Over the last couple of weeks it has been good to see so many bloggers make their forecasts about 2006. But - most are about Web 2.0 - Google this, Flickr that. Of course, with Apple and amazon.com enjoying a bumper holiday season, the focus on consumer technologies is only accented.
Much as I love Google, it cannot process BOMs for the average manufacturing company. Much as my daughter loves her iPod, it will not process insurance claims. Whoever does whatever with AOL will not improve supply chain logistics at UPS.
As we did in the last Internet Bubble, we risk making the Web and consumer technologies the center of the technology world. It’s the Gates/Plattner scenario again I wrote about earlier. As I wrote in Florence during the Renaissance, innovation is happening in a number of other areas which CIOs are actually much more excited about - especially at amazing new price points. Also as I have said over and over again this year, many elements of enterprise technology spend are grossly overpriced.
So, here’s my forecast for next year - good and bad - with more of an enterprise focus:
1) SAP, Oracle and Microsoft (around enterprise software) will have poor years as pricing pressure intensifies on core products and particularly on maintenance revenue streams. SAP will de-emphasize its web services talk and go back to focusing on applications and business payback. Oracle will go the other way and talk more about architectures as it masks the enormity of rationalizing its various application acquisitions. CIOs will increasingly question if all they are doing is subsidizing Microsoft's focus on Google.
2) We will see version 2.0 definitions of CRM, SCM, HRM etc emerge which will a) redefine process coverage (e.g. CRM is more than SFA and call centers) that the market leaders have chosen to define the categories as and b) utilize appropriate, newer technology building blocks - GPS, RFID, RSS in the category re-definition process.
3) CIOs in many non-manufacturing verticals will tire of waiting for robust software solutions for their major engines (claims processing, trading systems) and more aggressively look at BPO options to support these processes. These CIOs, especially in financial services verticals, will pioneer attempts to leverage web 2.0 driven discovery and social networking tools with their enterprise applications.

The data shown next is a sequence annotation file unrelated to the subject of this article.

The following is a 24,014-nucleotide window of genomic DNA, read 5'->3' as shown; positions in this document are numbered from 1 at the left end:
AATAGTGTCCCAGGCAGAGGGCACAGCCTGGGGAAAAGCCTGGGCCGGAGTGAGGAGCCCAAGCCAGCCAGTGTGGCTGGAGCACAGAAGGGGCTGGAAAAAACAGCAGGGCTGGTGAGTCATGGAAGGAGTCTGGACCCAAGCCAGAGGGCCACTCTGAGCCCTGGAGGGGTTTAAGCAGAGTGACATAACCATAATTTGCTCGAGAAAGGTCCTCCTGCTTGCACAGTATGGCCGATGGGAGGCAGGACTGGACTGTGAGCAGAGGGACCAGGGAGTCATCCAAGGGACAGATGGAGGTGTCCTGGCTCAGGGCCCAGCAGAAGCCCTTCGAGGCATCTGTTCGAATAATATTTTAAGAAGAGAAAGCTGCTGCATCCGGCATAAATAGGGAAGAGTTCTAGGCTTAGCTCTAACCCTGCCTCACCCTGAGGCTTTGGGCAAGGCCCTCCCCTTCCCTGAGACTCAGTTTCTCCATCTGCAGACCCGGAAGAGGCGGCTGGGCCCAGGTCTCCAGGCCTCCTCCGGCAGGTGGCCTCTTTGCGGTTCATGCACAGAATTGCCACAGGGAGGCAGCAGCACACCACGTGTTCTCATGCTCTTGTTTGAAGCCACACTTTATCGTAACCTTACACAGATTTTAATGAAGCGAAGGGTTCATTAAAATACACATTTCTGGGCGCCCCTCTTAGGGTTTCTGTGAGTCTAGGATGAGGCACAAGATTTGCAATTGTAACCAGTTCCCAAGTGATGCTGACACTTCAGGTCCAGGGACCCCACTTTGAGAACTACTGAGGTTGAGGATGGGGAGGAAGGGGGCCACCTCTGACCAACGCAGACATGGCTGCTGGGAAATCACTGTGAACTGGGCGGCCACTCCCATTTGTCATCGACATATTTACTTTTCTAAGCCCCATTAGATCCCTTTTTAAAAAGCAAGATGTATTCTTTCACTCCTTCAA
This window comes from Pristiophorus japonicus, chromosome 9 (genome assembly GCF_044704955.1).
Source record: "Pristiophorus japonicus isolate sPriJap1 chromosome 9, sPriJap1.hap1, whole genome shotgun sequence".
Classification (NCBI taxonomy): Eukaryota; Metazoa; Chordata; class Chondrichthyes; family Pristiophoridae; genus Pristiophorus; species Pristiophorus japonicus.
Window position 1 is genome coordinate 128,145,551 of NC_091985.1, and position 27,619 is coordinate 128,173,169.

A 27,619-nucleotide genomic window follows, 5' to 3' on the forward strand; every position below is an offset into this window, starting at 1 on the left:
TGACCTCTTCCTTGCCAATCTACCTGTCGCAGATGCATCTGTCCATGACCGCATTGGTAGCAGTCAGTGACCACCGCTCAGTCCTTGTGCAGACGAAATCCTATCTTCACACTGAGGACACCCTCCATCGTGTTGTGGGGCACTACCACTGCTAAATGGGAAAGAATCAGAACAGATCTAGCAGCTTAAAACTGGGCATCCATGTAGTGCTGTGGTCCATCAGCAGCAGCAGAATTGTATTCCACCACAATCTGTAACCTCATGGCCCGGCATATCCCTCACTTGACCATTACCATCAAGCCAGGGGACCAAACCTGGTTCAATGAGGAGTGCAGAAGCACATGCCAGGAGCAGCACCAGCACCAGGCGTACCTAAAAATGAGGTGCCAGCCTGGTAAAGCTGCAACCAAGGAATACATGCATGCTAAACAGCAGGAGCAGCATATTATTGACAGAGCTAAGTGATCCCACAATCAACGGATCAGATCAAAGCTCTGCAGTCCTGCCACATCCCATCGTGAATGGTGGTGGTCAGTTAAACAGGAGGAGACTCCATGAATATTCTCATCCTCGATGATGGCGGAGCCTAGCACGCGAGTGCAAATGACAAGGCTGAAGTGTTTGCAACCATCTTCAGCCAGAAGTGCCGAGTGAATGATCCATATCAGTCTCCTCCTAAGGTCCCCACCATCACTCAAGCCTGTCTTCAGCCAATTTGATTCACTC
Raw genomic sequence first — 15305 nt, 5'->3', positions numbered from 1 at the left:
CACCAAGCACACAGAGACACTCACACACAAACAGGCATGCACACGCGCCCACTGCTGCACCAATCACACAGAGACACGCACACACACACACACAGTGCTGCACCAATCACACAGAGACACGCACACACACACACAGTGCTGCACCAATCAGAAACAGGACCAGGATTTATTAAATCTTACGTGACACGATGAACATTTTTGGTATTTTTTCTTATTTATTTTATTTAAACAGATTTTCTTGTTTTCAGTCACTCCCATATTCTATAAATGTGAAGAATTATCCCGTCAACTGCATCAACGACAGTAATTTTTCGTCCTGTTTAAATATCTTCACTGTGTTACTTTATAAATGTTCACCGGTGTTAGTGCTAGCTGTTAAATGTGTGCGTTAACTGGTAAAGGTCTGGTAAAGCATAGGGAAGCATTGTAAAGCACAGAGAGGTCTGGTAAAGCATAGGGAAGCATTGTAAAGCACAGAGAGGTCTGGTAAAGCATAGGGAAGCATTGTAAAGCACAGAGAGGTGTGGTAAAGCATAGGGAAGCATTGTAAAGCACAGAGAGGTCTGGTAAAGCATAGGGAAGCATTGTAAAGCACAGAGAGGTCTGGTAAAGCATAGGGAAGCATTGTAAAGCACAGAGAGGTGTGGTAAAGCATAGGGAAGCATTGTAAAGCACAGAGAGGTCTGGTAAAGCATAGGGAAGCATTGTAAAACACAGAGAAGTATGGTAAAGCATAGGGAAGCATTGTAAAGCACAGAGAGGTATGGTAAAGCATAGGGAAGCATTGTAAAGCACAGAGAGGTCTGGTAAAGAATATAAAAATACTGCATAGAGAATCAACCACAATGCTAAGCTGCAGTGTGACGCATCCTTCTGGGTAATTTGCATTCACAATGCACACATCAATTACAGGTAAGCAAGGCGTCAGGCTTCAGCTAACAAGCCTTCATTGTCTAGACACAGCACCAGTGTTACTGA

4) An infrastructure vendor - likely Dell or Sun (as it tries to redefine itself) - will introduce infrastructure outsourcing at aggressive, "utility" price points to cover a wide range of network, database, desktop and other services. In its hype cycle for outsourcing Gartner defines infrastructure outsourcing as one of the most mature. As systems management automation and offsite, shared labor models mature, an efficient services "supply chain" becomes much more viable.
5) A generation of “appligators” will emerge - small systems integrators which specialize in innovation areas like web services or telemetry and willing to work with clients in small, intense teams. We will not be able to tell till 2007 if they are of a more modest breed than their predecessors, the Scients, Viants around the ebiz boom in late 90s.
6) Large US and European outsourcers (EDS, Accenture and by extension IBM, HP etc) will find themselves squeezed between a) private equity firms who want to take their valuations from 1 or 2X revenues to close to 10X many of the Indian vendors enjoy and b) CIOs who want price points much closer to what Indian vendors can quote. This will force these outsourcers to finally get serious about becoming much more efficient with automation, global delivery models etc. They will find Indian vendors expanding into horizontal process consulting and BPO (finance, HR) beyond their traditional IT competencies.
8) SaaS models will come under increased scrutiny from buyers about stringent SLAs and business continuity plans. In 2001, after the India/Pakistan nuclear war threat, Indian vendors went through a similar spike in scrutiny. After last week's well publicized outage at salesforce.com, this will become a required due diligence step in evaluating SaaS options. The scrutiny helped Indian vendors mature - it will similarly increase corporate confidence in SaaS.
9) CIOs will do serious "spend management" around storage (due to proliferation of volume demand) and telecommunications (due to proliferation of mobile, broadband and other products) investments.
10) CEOs will start lobbying Congress to back off on the compliance burden and pressure their CFOs to significantly streamline and justify compliance spend. The SOX gravy train for software vendors and auditors will slow down.
This plus 6 quarters may buy you a cup of coffee at Starbucks! A version customized by Zodiac signs is planned soon...
Author Note: Sandhill.com carries a slightly modified and expanded version of my 2006 Enterprise IT projections here.